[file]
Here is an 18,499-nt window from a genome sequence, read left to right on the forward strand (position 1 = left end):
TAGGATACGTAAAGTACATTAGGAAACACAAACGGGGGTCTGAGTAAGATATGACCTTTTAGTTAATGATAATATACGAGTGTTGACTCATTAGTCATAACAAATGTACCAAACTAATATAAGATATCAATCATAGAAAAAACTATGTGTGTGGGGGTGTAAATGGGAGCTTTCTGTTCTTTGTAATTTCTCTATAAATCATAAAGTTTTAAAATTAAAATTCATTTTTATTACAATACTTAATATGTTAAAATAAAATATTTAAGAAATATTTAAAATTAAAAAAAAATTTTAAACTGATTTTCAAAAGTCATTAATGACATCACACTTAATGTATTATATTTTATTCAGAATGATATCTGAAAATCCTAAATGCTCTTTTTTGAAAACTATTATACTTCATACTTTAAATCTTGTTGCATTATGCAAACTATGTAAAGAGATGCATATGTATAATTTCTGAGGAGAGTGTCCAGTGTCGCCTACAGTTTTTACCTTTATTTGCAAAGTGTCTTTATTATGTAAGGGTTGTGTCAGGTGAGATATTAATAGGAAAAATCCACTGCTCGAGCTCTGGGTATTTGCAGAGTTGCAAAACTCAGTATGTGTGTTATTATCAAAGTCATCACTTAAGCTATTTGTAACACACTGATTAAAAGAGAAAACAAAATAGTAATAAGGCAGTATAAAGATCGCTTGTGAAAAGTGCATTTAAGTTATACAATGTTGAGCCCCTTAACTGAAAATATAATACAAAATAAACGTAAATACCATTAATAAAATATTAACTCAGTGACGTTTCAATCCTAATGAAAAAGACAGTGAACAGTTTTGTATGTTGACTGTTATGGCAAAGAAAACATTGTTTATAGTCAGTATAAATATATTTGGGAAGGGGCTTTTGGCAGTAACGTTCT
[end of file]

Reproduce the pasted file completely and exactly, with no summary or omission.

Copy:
Here is an 18,499-nt window from a genome sequence, read left to right on the forward strand (position 1 = left end):
TAGGATACGTAAAGTACATTAGGAAACACAAACGGGGGTCTGAGTAAGATATGACCTTTTAGTTAATGATAATATACGAGTGTTGACTCATTAGTCATAACAAATGTACCAAACTAATATAAGATATCAATCATAGAAAAAACTATGTGTGTGGGGGTGTAAATGGGAGCTTTCTGTTCTTTGTAATTTCTCTATAAATCATAAAGTTTTAAAATTAAAATTCATTTTTATTACAATACTTAATATGTTAAAATAAAATATTTAAGAAATATTTAAAATTAAAAAAAAATTTTAAACTGATTTTCAAAAGTCATTAATGACATCACACTTAATGTATTATATTTTATTCAGAATGATATCTGAAAATCCTAAATGCTCTTTTTTGAAAACTATTATACTTCATACTTTAAATCTTGTTGCATTATGCAAACTATGTAAAGAGATGCATATGTATAATTTCTGAGGAGAGTGTCCAGTGTCGCCTACAGTTTTTACCTTTATTTGCAAAGTGTCTTTATTATGTAAGGGTTGTGTCAGGTGAGATATTAATAGGAAAAATCCACTGCTCGAGCTCTGGGTATTTGCAGAGTTGCAAAACTCAGTATGTGTGTTATTATCAAAGTCATCACTTAAGCTATTTGTAACACACTGATTAAAAGAGAAAACAAAATAGTAATAAGGCAGTATAAAGATCGCTTGTGAAAAGTGCATTTAAGTTATACAATGTTGAGCCCCTTAACTGAAAATATAATACAAAATAAACGTAAATACCATTAATAAAATATTAACTCAGTGACGTTTCAATCCTAATGAAAAAGACAGTGAACAGTTTTGTATGTTGACTGTTATGGCAAAGAAAACATTGTTTATAGTCAGTATAAATATATTTGGGAAGGGGCTTTTGGCAGTAACGTTCT